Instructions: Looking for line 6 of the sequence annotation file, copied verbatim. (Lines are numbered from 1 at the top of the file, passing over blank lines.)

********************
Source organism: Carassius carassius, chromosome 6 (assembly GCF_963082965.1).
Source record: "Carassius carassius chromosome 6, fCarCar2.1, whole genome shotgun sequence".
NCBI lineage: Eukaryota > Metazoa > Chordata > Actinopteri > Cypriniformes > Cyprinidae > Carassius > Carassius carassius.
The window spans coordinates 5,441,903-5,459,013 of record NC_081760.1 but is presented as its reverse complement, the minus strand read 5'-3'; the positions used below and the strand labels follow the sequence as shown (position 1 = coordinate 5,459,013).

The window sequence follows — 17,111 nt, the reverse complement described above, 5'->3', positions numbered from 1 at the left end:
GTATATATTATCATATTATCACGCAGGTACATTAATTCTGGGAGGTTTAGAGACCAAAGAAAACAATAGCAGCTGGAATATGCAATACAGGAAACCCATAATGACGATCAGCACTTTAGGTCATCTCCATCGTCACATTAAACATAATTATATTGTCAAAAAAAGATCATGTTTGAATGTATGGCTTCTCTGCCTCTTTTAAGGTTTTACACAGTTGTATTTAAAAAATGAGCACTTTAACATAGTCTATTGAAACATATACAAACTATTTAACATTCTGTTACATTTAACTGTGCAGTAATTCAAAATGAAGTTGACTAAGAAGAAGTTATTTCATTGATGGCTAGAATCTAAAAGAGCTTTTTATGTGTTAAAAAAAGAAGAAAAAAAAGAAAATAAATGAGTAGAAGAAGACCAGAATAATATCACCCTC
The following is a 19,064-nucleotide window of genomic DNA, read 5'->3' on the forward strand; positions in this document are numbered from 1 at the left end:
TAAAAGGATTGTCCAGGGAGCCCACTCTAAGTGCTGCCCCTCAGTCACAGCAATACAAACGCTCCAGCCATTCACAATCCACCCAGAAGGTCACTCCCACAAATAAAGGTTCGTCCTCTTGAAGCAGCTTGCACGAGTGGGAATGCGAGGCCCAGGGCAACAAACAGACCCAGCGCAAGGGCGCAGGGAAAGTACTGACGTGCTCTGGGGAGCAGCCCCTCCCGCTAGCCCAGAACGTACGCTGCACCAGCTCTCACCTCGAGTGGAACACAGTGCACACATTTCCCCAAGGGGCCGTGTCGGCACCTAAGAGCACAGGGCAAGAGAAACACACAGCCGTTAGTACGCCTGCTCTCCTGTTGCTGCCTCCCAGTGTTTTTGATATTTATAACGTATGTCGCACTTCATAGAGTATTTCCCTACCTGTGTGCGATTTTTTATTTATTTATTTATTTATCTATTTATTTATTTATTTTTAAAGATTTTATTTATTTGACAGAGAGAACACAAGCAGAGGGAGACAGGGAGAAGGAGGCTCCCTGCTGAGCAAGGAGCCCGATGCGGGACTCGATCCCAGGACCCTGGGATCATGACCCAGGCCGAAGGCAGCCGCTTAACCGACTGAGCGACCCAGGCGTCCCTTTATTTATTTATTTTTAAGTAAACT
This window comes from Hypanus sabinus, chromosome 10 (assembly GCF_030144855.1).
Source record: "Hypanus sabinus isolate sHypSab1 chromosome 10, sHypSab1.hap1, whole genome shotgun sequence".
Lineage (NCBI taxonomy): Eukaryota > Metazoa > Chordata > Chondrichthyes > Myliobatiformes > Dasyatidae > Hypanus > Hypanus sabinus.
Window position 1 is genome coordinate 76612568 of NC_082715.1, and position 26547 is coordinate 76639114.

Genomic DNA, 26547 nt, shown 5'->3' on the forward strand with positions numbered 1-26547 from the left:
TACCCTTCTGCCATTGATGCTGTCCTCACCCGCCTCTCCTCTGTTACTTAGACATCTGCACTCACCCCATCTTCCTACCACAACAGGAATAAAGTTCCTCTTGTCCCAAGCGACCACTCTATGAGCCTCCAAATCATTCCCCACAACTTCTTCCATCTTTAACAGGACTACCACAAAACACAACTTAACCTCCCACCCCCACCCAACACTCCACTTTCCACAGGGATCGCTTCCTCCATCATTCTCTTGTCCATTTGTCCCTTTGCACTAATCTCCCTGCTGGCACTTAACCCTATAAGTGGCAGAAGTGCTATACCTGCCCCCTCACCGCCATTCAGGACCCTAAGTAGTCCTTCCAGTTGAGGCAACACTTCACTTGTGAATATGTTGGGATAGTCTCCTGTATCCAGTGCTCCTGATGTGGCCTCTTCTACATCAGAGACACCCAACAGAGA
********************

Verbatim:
GTATATATTATCATATTATCACGCAGGTACATTAATTCTGGGAGGTTTAGAGACCAAAGAAAACAATAGCAGCTGGAATATGCAATACAGGAAACCCATAATGACGATCAGCACTTTAGGTCATCTCCATCGTCACATTAAACATAATTATATTGTCAAAAAAAGATCATGTTTGAATGTATGGCTTCTCTGCCTCTTTTAAGGTTTTACACAGTTGTATTTAAAAAATGAGCACTTTAACATAGTCTATTGAAACATATACAAACTATTTAACATTCTGTTACATTTAACTGTGCAGTAATTCAAAATGAAGTTGACTAAGAAGAAGTTATTTCATTGATGGCTAGAATCTAAAAGAGCTTTTTATGTGTTAAAAAAAGAAGAAAAAAAAGAAAATAAATGAGTAGAAGAAGACCAGAATAATATCACCCTC